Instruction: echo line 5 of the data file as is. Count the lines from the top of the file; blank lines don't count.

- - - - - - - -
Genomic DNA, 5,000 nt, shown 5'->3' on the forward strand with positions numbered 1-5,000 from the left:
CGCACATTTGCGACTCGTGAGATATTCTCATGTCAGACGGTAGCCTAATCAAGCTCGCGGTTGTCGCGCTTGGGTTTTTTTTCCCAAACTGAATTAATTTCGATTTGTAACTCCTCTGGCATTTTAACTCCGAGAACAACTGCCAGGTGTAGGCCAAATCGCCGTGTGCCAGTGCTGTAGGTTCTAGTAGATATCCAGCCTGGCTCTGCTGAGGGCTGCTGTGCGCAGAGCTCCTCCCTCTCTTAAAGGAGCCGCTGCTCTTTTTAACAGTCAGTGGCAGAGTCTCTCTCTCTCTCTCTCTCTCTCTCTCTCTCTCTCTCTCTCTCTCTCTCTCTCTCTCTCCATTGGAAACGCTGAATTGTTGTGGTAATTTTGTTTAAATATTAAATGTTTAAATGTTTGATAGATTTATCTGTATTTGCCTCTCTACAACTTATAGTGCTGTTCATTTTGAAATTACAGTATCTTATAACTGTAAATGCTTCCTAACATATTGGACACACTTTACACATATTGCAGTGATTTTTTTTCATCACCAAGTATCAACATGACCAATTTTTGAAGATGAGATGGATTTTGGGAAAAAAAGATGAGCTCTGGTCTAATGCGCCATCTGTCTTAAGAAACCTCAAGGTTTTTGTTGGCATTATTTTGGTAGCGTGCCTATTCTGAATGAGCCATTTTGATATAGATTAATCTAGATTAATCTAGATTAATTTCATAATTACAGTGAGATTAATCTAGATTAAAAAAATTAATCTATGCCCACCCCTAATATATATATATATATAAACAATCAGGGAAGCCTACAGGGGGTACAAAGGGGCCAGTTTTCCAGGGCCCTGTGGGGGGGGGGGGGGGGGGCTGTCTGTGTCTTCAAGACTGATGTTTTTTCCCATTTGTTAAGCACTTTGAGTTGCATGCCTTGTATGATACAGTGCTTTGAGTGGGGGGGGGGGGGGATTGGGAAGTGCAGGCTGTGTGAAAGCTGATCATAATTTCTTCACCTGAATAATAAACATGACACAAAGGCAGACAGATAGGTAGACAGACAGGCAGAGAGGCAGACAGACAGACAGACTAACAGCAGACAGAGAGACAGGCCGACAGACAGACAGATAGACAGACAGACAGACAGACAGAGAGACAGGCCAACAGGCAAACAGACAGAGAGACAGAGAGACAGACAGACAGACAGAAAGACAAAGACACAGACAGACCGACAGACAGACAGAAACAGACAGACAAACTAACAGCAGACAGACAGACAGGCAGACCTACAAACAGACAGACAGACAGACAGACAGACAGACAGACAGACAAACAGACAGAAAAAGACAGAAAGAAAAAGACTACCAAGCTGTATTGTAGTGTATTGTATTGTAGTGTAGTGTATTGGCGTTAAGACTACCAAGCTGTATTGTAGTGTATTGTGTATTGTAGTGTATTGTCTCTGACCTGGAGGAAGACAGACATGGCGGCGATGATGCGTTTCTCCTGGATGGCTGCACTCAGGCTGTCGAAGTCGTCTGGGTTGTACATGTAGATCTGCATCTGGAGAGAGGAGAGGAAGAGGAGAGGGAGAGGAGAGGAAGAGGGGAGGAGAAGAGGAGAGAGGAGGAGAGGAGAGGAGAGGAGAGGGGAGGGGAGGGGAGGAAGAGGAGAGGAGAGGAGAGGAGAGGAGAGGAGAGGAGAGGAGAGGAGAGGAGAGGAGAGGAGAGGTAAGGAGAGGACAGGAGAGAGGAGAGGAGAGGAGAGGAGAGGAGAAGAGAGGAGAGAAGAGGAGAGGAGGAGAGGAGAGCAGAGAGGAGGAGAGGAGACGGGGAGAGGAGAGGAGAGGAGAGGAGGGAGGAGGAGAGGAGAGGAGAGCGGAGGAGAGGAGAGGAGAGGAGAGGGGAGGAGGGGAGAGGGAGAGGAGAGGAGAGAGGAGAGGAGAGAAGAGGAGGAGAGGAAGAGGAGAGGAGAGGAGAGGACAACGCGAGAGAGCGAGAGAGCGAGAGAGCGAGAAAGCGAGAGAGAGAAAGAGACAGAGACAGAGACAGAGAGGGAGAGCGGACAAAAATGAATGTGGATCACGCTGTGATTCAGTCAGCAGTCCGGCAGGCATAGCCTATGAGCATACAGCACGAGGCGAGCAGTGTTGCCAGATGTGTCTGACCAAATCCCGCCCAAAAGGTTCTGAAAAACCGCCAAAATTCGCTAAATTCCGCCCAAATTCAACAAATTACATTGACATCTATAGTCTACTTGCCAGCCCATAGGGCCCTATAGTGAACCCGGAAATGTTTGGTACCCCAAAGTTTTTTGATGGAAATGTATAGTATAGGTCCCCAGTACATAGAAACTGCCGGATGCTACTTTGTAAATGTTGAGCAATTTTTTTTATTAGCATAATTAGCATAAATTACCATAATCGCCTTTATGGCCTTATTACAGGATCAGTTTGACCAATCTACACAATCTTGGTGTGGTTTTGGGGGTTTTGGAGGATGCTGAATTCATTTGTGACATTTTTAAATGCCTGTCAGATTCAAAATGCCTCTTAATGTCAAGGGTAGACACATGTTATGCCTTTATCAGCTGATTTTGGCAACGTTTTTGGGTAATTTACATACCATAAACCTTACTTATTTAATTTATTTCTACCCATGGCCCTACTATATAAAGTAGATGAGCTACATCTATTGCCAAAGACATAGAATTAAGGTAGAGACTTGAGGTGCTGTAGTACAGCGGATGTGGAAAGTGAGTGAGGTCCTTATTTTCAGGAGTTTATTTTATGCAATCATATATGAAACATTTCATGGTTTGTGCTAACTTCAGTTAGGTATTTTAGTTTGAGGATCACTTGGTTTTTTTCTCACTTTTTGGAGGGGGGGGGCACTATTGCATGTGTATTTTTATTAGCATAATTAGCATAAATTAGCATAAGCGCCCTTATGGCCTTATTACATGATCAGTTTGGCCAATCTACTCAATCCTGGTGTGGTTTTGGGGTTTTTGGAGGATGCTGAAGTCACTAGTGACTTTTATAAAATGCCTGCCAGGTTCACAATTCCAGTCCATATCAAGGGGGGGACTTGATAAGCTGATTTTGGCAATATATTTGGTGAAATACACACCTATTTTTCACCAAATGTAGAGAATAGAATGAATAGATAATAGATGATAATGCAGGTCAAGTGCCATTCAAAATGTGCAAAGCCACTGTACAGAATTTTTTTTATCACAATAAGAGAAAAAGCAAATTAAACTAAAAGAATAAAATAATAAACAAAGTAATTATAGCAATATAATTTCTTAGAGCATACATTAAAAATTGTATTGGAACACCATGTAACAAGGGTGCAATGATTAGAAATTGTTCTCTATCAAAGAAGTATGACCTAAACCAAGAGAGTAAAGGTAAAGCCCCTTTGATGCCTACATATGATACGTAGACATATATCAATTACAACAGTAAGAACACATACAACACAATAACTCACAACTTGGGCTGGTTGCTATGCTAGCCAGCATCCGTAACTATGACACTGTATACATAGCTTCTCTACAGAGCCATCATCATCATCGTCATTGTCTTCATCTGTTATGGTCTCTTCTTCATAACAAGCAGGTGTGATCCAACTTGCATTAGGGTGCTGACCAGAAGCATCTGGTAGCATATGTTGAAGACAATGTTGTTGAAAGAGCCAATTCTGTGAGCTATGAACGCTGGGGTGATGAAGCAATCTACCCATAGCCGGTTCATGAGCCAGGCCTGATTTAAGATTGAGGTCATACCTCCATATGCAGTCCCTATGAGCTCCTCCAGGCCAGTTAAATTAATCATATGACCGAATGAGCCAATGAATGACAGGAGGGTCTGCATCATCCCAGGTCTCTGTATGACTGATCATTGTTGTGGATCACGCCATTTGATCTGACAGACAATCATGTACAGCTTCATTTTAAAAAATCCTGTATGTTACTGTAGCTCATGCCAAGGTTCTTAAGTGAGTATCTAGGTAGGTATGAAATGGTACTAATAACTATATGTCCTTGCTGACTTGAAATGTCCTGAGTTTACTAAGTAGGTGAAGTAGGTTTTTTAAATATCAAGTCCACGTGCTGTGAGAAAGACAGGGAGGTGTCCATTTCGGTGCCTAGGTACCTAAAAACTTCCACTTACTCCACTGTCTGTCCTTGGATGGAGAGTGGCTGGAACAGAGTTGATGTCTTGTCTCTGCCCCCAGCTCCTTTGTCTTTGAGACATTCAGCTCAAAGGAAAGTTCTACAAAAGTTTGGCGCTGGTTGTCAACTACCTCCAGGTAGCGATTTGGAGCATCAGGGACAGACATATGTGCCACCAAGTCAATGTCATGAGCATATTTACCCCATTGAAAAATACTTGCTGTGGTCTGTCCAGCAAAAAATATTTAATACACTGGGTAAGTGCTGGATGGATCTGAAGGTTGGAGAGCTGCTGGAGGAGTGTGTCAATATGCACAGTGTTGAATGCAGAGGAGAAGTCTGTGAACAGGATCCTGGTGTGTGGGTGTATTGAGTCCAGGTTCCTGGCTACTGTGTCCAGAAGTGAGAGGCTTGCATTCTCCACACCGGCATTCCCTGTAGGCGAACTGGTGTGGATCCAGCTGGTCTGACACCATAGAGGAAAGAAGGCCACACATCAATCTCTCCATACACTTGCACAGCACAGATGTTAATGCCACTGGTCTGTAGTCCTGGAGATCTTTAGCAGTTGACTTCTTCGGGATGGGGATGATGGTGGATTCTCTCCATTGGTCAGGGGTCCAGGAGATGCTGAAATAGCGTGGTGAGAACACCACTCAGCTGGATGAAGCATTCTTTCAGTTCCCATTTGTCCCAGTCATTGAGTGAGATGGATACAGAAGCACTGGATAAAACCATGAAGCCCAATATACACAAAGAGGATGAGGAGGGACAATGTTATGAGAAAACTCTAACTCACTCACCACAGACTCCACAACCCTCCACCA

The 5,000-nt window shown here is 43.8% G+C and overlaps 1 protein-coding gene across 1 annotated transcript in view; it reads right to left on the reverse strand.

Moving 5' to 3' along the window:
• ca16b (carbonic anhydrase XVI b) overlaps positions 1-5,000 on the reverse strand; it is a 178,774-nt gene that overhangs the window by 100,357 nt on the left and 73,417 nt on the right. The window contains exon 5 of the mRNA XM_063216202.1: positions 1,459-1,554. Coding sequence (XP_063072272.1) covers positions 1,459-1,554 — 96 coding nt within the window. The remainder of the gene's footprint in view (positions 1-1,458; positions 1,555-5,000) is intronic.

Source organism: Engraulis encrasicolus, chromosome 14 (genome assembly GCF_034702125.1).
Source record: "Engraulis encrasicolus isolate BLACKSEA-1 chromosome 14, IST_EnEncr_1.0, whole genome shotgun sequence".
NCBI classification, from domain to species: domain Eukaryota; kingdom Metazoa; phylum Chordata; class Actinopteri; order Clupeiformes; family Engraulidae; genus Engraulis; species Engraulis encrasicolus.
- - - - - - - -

• ca16b (carbonic anhydrase XVI b) overlaps positions 1-5,000 on the reverse strand; it is a 178,774-nt gene that overhangs the window by 100,357 nt on the left and 73,417 nt on the right. The window contains exon 5 of the mRNA XM_063216202.1: positions 1,459-1,554. Coding sequence (XP_063072272.1) covers positions 1,459-1,554 — 96 coding nt within the window. The remainder of the gene's footprint in view (positions 1-1,458; positions 1,555-5,000) is intronic.